3 Ways Uncertainty Can be Used for Persuasive Marketing
Published: November 4, 2014
Author: Joe Stanton
We’ve already talked about using certainty for marketing persuasion, but the other side of our informative session with Stanford Professor Zakary Tormala can be just as useful. Here are some effective ways to harness the power of uncertainty.
Interestingly, most of the data around uncertainty supports counterintuitive claims.
Most people would like their audience’s undivided attention when presenting information, but strategic interruptions can cause a positive outcome. The study that was presented to us was that participants in a study were far more likely to purchase a chocolate truffle when interrupted at a strategic point in a conversation than people who heard the message uninterrupted.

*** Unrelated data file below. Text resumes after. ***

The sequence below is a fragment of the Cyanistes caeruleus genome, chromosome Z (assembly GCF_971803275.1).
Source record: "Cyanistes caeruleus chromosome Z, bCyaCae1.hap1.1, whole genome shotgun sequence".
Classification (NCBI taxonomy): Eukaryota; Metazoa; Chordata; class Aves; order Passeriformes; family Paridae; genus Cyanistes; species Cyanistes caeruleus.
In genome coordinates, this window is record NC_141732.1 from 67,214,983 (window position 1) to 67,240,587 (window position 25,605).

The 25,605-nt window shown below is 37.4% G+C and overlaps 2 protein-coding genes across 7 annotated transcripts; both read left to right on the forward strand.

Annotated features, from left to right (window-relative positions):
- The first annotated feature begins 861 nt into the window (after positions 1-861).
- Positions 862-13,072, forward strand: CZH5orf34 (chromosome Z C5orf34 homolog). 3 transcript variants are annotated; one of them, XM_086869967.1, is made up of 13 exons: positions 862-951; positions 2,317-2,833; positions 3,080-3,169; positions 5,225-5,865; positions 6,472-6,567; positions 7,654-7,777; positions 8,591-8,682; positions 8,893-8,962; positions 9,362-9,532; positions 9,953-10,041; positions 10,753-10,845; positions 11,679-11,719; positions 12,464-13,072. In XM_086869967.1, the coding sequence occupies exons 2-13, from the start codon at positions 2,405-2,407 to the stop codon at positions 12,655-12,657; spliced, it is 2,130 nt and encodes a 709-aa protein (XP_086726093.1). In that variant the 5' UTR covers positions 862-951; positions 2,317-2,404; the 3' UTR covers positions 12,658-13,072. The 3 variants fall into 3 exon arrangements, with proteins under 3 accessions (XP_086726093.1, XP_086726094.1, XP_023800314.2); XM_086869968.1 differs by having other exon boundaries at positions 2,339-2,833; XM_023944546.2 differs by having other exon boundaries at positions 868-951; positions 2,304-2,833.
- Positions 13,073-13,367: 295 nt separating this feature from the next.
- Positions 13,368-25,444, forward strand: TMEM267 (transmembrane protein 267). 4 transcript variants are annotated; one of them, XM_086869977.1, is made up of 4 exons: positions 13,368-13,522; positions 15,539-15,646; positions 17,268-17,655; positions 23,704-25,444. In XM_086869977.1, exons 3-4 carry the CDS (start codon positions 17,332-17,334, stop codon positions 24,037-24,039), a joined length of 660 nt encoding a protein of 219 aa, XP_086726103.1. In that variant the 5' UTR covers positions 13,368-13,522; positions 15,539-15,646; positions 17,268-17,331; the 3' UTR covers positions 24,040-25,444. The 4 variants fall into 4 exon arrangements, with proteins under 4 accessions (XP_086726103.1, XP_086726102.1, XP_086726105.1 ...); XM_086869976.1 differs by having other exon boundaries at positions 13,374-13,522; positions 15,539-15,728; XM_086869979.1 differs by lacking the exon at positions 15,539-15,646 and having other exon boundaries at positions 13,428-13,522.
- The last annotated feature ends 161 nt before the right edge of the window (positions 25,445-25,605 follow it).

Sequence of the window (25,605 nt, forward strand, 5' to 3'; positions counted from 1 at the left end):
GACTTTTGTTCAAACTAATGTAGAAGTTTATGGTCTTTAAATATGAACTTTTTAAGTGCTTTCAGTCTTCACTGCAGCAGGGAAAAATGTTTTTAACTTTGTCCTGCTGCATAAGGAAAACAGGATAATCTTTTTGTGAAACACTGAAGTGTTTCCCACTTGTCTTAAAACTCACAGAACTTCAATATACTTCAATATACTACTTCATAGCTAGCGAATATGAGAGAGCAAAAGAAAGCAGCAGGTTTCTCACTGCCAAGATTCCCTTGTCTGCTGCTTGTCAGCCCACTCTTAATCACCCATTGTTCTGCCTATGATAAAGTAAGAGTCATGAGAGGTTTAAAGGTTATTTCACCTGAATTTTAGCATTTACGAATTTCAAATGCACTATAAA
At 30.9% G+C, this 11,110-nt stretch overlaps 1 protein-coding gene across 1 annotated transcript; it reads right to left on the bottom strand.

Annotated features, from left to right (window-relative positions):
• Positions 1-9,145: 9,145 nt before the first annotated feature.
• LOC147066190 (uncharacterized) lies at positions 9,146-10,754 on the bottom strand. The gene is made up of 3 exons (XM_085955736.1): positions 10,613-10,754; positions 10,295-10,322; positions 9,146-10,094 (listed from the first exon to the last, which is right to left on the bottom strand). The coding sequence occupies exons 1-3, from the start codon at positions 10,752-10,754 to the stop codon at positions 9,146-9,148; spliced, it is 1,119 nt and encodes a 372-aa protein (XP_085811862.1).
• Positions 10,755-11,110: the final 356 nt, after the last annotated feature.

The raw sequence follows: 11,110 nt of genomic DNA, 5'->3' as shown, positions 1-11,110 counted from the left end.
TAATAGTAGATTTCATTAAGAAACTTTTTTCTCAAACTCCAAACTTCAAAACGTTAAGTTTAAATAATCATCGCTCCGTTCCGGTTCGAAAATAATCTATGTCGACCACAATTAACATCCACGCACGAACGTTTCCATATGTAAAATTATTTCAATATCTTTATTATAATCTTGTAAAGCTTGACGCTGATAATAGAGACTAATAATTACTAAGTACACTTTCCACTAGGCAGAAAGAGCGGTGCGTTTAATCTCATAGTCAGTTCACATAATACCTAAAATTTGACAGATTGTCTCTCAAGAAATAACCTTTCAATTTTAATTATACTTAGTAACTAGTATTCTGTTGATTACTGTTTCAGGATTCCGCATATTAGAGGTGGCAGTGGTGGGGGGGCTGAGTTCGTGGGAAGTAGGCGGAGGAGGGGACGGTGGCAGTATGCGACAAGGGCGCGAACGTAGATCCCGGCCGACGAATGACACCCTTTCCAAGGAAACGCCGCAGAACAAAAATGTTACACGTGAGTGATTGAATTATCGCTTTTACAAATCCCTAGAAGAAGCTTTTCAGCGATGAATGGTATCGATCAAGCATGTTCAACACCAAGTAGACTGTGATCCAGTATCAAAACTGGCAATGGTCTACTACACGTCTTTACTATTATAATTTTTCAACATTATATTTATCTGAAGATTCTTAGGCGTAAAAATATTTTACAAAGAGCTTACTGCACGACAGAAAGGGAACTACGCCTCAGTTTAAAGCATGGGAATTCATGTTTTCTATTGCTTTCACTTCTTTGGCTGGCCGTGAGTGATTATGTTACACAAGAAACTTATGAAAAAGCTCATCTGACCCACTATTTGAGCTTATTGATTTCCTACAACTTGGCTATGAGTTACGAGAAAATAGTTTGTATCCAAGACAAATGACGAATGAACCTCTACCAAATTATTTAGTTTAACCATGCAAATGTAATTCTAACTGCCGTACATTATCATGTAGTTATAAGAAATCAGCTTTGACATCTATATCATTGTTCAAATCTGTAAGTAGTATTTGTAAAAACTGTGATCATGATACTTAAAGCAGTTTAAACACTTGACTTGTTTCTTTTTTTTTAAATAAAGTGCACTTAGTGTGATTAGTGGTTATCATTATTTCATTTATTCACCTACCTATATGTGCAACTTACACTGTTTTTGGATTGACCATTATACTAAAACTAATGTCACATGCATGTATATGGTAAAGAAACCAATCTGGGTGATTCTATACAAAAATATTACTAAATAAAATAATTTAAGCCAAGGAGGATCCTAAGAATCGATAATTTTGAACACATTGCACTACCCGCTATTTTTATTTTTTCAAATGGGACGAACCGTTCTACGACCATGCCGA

Experts may be everywhere with sites like YouTube and Yelp, but perceived expertise matched with uncertainty can grab attention and enhance a message’s impact. Similarly, a non-expert matched with a large degree of certainty enhances a message’s impact. That a tentative rating from an expert on a restaurant is more attention-grabbing than a confident one is not the conclusion most would draw without the supporting data, but that’s what Zak’s team found.
The preference for potential
In an ad experiment on Facebook, results showed that people tend to prefer the potential over the guarantee. You’d think the tried and true result would be the one that would have the best effect, but the data shows differently.
The click-through rates for the potential ad copy were vastly higher than the click-through rates for the achievement ad copy.
The key to all 3 of these methods is that using uncertainty is all about information processing. The messaging may stick better with an interruption, but if the messaging isn’t compelling, you’re still not going to get anywhere.
How would you use uncertainty to drive results in your ad campaigns?